Anzac Day 2018: National Ceremony commemorative address
As we gather today our thoughts are not here. In our imagination we are looking back to 100 years. We are with our honoured ancestors. Specifically with the men of the AIF’s 13th and 15th brigades respectively under Brigadiers William Glascow and Pompey Elliot at the strategically important township of Villers-Bretonneux. Theirs is a vital counter attack to seize the town – one of the actions to sustain control of the approaches to the city of Amiens, critical for the British Army’s ability to operate in France. It is the last of a series of defensive battles blunting Germany’s last throw of the dice beginning in March 1918. From that point Australians had successfully engaged at Héberturne, Dernancourt, Moulan court ridge, Hangard Wood. Generally, as at Villers-Bretonnuex this night Australians brigades were engaging German divisions.
Coming off our bloodiest year in 1917, and despite the British Army’s setbacks early in the German offensive, our troops were of high morale. The fighting was expected to be vicious. The troops had bayonets fixed, equipped with more Lewis guns to make up in fire power what we lacked in man power, and carrying more ammunition in bullets and bombs than normal. The troops were conscious it was ANZAC day. As a sergeant later wrote: “The moon sunk behind the clouds. There were houses burning in the town throwing a sinister light on the scene. It was past midnight. Men muttered, “It’s ANZAC Day.” It seems there was nothing to do but go straight forward and die hard.” The 57th battalion began shouting and could be heard despite the noise: “The yelling rose high and passed to the 58th and 60th Battalions. Baying like hell hounds, they also charged.” Two years earlier, then Brigadier John Monash, a month or so after Villers-Bretonneux to be commander of the newly formed Australian Army Corps, reviewed the Gallipoli veterans. These troops, many of whom went to France, were entitled to wear an ‘A’ on their right shoulders. “This famous day…our day” said the Brigadier Monash, commenced this day’s commemoration. The men of the 13th and 15th brigades embellished this legend on this day 100 years ago.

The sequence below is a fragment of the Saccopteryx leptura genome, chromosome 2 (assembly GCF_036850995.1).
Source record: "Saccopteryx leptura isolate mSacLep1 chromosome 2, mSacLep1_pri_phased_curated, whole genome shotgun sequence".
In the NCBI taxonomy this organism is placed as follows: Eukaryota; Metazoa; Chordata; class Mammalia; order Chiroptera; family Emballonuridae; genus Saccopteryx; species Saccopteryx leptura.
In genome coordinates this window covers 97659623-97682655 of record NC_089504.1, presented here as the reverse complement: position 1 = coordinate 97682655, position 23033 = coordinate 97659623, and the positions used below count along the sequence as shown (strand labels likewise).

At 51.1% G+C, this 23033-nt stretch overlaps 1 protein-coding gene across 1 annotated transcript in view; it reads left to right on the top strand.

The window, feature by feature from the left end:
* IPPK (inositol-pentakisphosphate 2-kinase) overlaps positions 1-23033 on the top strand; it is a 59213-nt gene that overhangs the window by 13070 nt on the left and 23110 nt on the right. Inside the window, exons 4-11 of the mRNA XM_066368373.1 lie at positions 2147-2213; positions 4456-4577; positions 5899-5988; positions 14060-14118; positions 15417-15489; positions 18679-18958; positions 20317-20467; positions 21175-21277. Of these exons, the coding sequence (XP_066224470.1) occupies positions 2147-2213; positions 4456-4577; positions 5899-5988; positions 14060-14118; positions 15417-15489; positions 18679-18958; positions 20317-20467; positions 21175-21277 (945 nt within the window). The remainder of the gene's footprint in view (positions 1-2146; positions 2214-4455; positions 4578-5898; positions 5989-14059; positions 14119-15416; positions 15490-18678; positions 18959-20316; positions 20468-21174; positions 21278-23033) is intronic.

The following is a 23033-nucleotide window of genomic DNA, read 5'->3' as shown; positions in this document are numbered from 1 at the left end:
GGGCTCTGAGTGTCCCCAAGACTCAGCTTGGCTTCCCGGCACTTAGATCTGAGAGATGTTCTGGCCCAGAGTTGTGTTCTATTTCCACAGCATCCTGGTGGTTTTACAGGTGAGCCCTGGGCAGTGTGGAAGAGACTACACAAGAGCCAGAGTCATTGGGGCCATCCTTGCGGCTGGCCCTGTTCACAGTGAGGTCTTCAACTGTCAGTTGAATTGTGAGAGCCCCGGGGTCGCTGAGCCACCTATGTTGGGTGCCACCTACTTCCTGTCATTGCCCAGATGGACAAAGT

From this point we were largely on the offensive for the rest of the year with battles at Hamel, Amiens, Mont St Quentin (capturing Péronne), breaking the Hindenburg Line and Montbrehain in October. Massively depleted through we were by these actions, and after a months rest, we were prepared to resume when the war ended. Though only a small part of the British Army, we have never been as impactful on world history as we were this year. Monash’s experimentation with combined arms operations at Hamel finally got fighting right. This was critical to the successes of the later battles. We practised them best. After Hamel, French President Georges Clemenceu visited the victorious Australians. He said: “I shall go back tomorrow and say to my countrymen ‘I have seen the Australians, I have looked into their eyes. I know that they, men who have fought great battles in the cause of freedom, will fight alongside us, till the freedom for which we are fighting is guaranteed for us and our children.” In 1918 it was a benchmark of German intelligence that if you found Australians on your front you could expect to be attacked within 48 hours.